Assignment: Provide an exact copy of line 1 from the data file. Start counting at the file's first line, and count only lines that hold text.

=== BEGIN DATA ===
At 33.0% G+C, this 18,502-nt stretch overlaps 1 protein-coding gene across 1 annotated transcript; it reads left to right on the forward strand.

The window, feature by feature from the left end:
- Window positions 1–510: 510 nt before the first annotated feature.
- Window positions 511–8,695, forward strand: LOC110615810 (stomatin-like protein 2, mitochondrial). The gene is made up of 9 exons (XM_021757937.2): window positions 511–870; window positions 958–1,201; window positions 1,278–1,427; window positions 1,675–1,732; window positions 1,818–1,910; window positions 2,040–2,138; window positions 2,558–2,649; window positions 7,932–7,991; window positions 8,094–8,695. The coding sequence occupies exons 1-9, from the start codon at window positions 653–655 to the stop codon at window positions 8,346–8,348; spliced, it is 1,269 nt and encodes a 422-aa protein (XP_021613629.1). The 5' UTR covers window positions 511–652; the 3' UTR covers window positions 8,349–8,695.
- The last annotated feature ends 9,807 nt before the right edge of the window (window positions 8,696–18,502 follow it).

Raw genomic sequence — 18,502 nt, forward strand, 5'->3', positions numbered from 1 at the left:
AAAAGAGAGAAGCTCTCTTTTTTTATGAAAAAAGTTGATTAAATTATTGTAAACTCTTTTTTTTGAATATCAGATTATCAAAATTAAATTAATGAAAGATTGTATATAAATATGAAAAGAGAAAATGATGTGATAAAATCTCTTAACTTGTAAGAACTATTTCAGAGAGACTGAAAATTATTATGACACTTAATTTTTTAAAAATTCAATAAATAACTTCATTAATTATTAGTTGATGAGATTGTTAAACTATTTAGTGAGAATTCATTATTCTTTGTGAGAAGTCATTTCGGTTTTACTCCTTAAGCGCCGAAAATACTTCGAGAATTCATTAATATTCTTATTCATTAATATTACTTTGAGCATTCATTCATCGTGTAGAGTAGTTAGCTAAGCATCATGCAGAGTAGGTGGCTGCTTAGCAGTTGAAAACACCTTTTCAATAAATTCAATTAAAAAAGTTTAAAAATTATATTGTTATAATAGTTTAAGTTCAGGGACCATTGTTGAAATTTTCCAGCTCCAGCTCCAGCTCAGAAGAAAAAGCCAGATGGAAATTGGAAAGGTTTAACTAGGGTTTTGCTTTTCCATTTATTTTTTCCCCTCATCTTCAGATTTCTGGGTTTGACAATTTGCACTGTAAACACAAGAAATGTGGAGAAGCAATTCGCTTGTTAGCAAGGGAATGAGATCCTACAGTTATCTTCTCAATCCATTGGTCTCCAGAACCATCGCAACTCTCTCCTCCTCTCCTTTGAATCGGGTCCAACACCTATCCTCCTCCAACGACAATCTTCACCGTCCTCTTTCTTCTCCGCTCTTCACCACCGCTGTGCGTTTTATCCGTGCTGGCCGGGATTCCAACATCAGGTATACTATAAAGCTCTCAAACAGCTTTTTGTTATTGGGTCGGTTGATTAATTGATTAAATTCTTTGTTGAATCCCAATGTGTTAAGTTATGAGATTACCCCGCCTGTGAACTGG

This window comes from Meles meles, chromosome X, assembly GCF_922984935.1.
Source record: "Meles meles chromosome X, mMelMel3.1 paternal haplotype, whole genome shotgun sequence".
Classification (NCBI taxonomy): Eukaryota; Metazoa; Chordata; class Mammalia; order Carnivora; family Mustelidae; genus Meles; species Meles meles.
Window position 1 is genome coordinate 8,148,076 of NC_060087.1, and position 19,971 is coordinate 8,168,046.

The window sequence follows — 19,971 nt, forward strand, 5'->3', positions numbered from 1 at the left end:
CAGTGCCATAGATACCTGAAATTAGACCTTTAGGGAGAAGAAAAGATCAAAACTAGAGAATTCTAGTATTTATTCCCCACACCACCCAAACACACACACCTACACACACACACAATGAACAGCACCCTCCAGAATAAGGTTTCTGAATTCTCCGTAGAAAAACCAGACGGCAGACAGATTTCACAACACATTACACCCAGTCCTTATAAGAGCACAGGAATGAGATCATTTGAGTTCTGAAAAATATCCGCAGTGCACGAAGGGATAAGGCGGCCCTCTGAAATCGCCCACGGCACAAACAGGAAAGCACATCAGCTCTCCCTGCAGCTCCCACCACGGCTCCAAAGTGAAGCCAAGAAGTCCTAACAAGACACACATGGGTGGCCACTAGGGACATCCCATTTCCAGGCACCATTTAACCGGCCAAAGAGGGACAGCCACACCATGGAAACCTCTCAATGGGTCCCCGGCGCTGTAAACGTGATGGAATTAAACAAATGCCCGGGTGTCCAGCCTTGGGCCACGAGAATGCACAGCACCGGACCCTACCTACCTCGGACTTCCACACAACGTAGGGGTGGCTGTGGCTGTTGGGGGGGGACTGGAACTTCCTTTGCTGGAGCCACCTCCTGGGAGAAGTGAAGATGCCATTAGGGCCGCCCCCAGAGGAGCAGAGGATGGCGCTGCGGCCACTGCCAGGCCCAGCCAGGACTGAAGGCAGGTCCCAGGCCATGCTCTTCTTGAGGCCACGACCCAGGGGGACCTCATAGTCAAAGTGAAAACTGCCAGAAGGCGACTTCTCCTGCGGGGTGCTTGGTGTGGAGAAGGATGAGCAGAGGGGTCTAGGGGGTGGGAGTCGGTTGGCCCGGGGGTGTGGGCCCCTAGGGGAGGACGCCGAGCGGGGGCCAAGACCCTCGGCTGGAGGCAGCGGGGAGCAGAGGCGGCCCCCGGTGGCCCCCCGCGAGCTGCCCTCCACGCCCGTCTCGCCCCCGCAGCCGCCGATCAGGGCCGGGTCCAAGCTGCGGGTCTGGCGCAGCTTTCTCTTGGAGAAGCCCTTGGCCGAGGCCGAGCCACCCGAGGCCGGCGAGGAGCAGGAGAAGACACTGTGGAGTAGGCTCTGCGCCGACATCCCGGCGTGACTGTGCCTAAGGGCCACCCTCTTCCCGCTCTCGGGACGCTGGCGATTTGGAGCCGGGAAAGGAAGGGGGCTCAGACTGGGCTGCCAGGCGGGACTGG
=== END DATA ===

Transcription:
At 33.0% G+C, this 18,502-nt stretch overlaps 1 protein-coding gene across 1 annotated transcript; it reads left to right on the forward strand.